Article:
24 Grammar Tutorials

These Grammar tutorials are written by experienced educators, all of whom also offer private tutoring lessons. Get the Grammar help you need, whether through these tutorials or through private tutoring lessons.

Adjectives

When asked to deconstruct a sentence, you are being asked to find certain parts of speech within the sentence. In order to do this, one must be able to first recognize the various parts and understand what they mean and/or do.

Choosing Who or Whom

“Who” and “whom” are pronouns used to replace nouns either in questions or in relative clauses (subordinate clauses that describe nouns). It can be difficult to choose which to use in a sentence. Just remember, “who” is the subject form (WHO was at the party?) and “whom” is the object form (To WHOM should I…

How to Proofread Perfectly!

Even when you have a good idea of how to write an essay, you may often struggle with how your writing reads and looks. The best ideas can get low grades because of commas, misspelled words, and other minor problems. This guide will show you how to catch all these mistakes before you turn your…

Period, Comma, or Semi-colon

When is it appropriate to use a comma, period, or semi-colon? This is a question that most students I have encountered struggle with. They are often times used incorrectly, and this tutorial is designed to help identify when and where a semi-colon (also spelled semicolon), period, and comma should be placed for the most efficient…

What is Passive Voice and How Do I Avoid It?

Passive voice is used by many writers, but it is found by readers to be an annoying grammatical quirk. It’s wordy and confusing. And although it is used by some writers to sound smart, usually you are just made to sound robotic and distant. How can it be avoided by you? Let that be found…

Use of the present participle in writing with a past tense verb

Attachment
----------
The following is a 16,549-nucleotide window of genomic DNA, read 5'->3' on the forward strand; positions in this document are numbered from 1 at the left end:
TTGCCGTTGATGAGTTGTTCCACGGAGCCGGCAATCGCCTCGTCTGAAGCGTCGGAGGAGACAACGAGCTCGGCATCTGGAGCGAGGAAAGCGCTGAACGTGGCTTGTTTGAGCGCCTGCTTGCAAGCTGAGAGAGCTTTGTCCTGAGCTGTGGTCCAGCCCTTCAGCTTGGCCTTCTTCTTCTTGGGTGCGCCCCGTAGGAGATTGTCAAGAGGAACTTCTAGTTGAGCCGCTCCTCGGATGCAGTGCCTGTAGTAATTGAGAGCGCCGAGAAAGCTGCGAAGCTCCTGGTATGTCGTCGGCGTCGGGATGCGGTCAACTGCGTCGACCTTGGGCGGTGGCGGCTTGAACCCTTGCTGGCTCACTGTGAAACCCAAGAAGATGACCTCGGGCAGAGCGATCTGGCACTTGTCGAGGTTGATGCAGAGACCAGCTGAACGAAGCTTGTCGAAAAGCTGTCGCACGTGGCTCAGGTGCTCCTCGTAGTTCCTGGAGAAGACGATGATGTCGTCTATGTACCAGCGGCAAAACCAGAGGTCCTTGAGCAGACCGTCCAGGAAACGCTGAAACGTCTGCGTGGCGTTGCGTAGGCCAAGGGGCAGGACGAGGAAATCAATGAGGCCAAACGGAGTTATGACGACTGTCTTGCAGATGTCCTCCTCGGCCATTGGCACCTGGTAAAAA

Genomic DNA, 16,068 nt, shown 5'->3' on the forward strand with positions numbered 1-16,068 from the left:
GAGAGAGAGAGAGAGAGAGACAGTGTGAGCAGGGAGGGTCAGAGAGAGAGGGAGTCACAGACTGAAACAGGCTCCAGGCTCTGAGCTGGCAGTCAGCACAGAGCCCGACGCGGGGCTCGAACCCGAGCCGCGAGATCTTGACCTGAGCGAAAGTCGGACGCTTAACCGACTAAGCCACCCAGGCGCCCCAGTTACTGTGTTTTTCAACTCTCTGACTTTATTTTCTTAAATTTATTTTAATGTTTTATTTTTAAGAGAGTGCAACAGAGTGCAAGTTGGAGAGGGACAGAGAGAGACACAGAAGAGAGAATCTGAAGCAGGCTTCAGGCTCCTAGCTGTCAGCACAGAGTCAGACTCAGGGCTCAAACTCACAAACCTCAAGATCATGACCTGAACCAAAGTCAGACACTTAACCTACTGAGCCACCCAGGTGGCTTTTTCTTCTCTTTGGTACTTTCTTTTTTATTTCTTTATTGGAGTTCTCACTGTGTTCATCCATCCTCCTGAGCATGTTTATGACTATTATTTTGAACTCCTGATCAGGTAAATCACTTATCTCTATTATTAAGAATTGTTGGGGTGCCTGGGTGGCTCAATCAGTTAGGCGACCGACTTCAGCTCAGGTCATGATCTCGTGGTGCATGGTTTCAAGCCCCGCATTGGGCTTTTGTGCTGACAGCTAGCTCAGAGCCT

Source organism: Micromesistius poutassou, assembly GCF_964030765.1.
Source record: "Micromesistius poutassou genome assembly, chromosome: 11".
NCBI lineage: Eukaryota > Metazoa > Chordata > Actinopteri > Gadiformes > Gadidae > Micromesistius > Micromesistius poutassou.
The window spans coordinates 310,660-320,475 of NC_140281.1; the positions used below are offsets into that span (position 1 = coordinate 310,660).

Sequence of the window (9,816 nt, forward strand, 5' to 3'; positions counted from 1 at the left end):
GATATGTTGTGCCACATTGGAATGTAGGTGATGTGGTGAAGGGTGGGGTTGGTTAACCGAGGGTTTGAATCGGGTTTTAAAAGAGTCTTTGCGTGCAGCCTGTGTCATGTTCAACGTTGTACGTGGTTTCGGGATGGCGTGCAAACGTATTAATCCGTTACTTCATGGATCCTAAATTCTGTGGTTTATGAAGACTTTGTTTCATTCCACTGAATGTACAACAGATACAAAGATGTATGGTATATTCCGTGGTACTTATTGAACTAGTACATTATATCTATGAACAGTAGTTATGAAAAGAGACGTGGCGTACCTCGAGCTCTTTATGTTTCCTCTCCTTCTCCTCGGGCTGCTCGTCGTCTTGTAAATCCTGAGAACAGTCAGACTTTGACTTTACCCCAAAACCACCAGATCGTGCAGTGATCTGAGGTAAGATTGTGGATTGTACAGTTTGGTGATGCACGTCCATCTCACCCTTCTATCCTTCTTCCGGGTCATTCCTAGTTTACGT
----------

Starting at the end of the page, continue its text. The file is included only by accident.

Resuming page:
When we learn grammar rules for writing, we are often told that we must use parallel structure, which includes the use of same-tense verbs throughout our sentences. An example of parallel verb structure would be: “Shelley read her book, cooked a lovely dinner, and cleaned the house before she went to bed for the night.”…

Five Things Every Grammarian Knows by Heart (part one)

Unlike most languages, which have relatively respectable grammars, English does not. English is a mutt. With its Germanic origins and Latin and Greek influences, English is not, by any means, grammatically harmonious. English doesn’t follow a single set of grammatical patterns. And a rule with exceptions is not really a rule. It is, however, an…

Correct verb following have, has or had

Always use the “u” form of the verb after have, has or had.

The Semicolon Pandemic

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A short lesson in prepositions and split infinitives.

A grammar expert will tell you not to use a preposition at the end of a sentence and not to split an infinitive. What they usually don’t tell you is why you shouldn’t. The answer has to with Latin grammar. This short lesson assumes that the reader is already familiar with prepositions and infinitives.

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